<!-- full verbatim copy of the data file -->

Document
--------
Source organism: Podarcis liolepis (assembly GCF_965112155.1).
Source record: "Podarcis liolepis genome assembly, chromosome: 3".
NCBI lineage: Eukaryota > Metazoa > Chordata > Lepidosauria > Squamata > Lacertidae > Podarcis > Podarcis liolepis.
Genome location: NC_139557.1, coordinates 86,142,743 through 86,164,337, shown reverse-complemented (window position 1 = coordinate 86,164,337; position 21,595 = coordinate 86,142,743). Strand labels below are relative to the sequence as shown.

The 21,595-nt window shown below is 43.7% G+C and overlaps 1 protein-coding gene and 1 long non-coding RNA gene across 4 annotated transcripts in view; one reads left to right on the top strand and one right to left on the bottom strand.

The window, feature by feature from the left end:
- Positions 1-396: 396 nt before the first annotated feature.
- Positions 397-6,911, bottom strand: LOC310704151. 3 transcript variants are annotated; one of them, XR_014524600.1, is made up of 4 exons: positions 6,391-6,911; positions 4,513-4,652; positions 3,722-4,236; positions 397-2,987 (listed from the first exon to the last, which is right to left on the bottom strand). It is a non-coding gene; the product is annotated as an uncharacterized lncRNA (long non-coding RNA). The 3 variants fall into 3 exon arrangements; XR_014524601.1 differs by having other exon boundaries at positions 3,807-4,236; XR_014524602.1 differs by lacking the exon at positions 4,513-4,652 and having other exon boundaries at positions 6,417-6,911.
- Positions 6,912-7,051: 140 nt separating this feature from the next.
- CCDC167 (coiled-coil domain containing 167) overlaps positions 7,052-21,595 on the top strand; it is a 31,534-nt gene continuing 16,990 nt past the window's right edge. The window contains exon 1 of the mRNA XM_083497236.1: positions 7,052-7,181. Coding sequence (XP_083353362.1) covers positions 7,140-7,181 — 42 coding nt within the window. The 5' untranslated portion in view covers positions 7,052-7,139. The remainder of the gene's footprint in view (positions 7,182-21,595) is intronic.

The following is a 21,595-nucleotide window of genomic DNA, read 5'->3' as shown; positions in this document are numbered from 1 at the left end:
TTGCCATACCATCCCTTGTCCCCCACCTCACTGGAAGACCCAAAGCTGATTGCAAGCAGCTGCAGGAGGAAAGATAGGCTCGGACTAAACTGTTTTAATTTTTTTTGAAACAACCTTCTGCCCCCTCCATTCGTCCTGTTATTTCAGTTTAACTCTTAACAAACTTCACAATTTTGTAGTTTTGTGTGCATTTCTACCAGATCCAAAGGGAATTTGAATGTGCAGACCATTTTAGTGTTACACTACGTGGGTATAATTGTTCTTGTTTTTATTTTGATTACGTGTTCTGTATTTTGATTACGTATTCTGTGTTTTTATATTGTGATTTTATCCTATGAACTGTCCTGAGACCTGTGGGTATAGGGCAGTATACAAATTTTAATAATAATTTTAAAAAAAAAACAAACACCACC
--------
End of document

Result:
Source organism: Podarcis liolepis (assembly GCF_965112155.1).
Source record: "Podarcis liolepis genome assembly, chromosome: 3".
NCBI lineage: Eukaryota > Metazoa > Chordata > Lepidosauria > Squamata > Lacertidae > Podarcis > Podarcis liolepis.
Genome location: NC_139557.1, coordinates 86,142,743 through 86,164,337, shown reverse-complemented (window position 1 = coordinate 86,164,337; position 21,595 = coordinate 86,142,743). Strand labels below are relative to the sequence as shown.

The 21,595-nt window shown below is 43.7% G+C and overlaps 1 protein-coding gene and 1 long non-coding RNA gene across 4 annotated transcripts in view; one reads left to right on the top strand and one right to left on the bottom strand.

The window, feature by feature from the left end:
- Positions 1-396: 396 nt before the first annotated feature.
- Positions 397-6,911, bottom strand: LOC310704151. 3 transcript variants are annotated; one of them, XR_014524600.1, is made up of 4 exons: positions 6,391-6,911; positions 4,513-4,652; positions 3,722-4,236; positions 397-2,987 (listed from the first exon to the last, which is right to left on the bottom strand). It is a non-coding gene; the product is annotated as an uncharacterized lncRNA (long non-coding RNA). The 3 variants fall into 3 exon arrangements; XR_014524601.1 differs by having other exon boundaries at positions 3,807-4,236; XR_014524602.1 differs by lacking the exon at positions 4,513-4,652 and having other exon boundaries at positions 6,417-6,911.
- Positions 6,912-7,051: 140 nt separating this feature from the next.
- CCDC167 (coiled-coil domain containing 167) overlaps positions 7,052-21,595 on the top strand; it is a 31,534-nt gene continuing 16,990 nt past the window's right edge. The window contains exon 1 of the mRNA XM_083497236.1: positions 7,052-7,181. Coding sequence (XP_083353362.1) covers positions 7,140-7,181 — 42 coding nt within the window. The 5' untranslated portion in view covers positions 7,052-7,139. The remainder of the gene's footprint in view (positions 7,182-21,595) is intronic.

The following is a 21,595-nucleotide window of genomic DNA, read 5'->3' as shown; positions in this document are numbered from 1 at the left end:
TTGCCATACCATCCCTTGTCCCCCACCTCACTGGAAGACCCAAAGCTGATTGCAAGCAGCTGCAGGAGGAAAGATAGGCTCGGACTAAACTGTTTTAATTTTTTTTGAAACAACCTTCTGCCCCCTCCATTCGTCCTGTTATTTCAGTTTAACTCTTAACAAACTTCACAATTTTGTAGTTTTGTGTGCATTTCTACCAGATCCAAAGGGAATTTGAATGTGCAGACCATTTTAGTGTTACACTACGTGGGTATAATTGTTCTTGTTTTTATTTTGATTACGTGTTCTGTATTTTGATTACGTATTCTGTGTTTTTATATTGTGATTTTATCCTATGAACTGTCCTGAGACCTGTGGGTATAGGGCAGTATACAAATTTTAATAATAATTTTAAAAAAAAAACAAACACCACC